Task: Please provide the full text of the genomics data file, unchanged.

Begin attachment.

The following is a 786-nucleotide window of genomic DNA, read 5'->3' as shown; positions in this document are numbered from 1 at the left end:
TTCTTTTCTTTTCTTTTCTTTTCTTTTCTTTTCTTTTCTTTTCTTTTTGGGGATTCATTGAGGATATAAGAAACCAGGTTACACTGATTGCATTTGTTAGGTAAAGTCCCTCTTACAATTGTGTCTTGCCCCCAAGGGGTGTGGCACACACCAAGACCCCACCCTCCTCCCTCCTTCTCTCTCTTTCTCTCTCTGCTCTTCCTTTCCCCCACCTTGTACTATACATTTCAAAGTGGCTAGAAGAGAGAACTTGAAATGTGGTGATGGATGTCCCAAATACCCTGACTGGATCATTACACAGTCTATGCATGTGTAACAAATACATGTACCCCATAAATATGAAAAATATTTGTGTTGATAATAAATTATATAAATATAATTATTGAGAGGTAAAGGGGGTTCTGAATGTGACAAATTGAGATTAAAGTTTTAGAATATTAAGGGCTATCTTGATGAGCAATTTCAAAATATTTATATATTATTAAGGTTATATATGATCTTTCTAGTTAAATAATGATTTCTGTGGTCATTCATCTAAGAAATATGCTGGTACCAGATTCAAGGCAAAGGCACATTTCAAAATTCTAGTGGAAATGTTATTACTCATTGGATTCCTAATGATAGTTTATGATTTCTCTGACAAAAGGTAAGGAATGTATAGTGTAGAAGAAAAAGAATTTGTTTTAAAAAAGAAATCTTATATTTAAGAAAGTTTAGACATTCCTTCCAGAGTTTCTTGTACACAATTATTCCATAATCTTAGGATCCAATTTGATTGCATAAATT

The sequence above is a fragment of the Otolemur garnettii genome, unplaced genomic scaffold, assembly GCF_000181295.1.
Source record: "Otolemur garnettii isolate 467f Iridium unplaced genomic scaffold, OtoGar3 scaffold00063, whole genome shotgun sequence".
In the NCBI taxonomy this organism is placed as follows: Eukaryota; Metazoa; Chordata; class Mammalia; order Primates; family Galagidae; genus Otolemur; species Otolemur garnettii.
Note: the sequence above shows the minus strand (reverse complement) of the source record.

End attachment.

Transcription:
The following is a 786-nucleotide window of genomic DNA, read 5'->3' as shown; positions in this document are numbered from 1 at the left end:
TTCTTTTCTTTTCTTTTCTTTTCTTTTCTTTTCTTTTCTTTTCTTTTTGGGGATTCATTGAGGATATAAGAAACCAGGTTACACTGATTGCATTTGTTAGGTAAAGTCCCTCTTACAATTGTGTCTTGCCCCCAAGGGGTGTGGCACACACCAAGACCCCACCCTCCTCCCTCCTTCTCTCTCTTTCTCTCTCTGCTCTTCCTTTCCCCCACCTTGTACTATACATTTCAAAGTGGCTAGAAGAGAGAACTTGAAATGTGGTGATGGATGTCCCAAATACCCTGACTGGATCATTACACAGTCTATGCATGTGTAACAAATACATGTACCCCATAAATATGAAAAATATTTGTGTTGATAATAAATTATATAAATATAATTATTGAGAGGTAAAGGGGGTTCTGAATGTGACAAATTGAGATTAAAGTTTTAGAATATTAAGGGCTATCTTGATGAGCAATTTCAAAATATTTATATATTATTAAGGTTATATATGATCTTTCTAGTTAAATAATGATTTCTGTGGTCATTCATCTAAGAAATATGCTGGTACCAGATTCAAGGCAAAGGCACATTTCAAAATTCTAGTGGAAATGTTATTACTCATTGGATTCCTAATGATAGTTTATGATTTCTCTGACAAAAGGTAAGGAATGTATAGTGTAGAAGAAAAAGAATTTGTTTTAAAAAAGAAATCTTATATTTAAGAAAGTTTAGACATTCCTTCCAGAGTTTCTTGTACACAATTATTCCATAATCTTAGGATCCAATTTGATTGCATAAATT

The sequence above is a fragment of the Otolemur garnettii genome, unplaced genomic scaffold, assembly GCF_000181295.1.
Source record: "Otolemur garnettii isolate 467f Iridium unplaced genomic scaffold, OtoGar3 scaffold00063, whole genome shotgun sequence".
In the NCBI taxonomy this organism is placed as follows: Eukaryota; Metazoa; Chordata; class Mammalia; order Primates; family Galagidae; genus Otolemur; species Otolemur garnettii.
Note: the sequence above shows the minus strand (reverse complement) of the source record.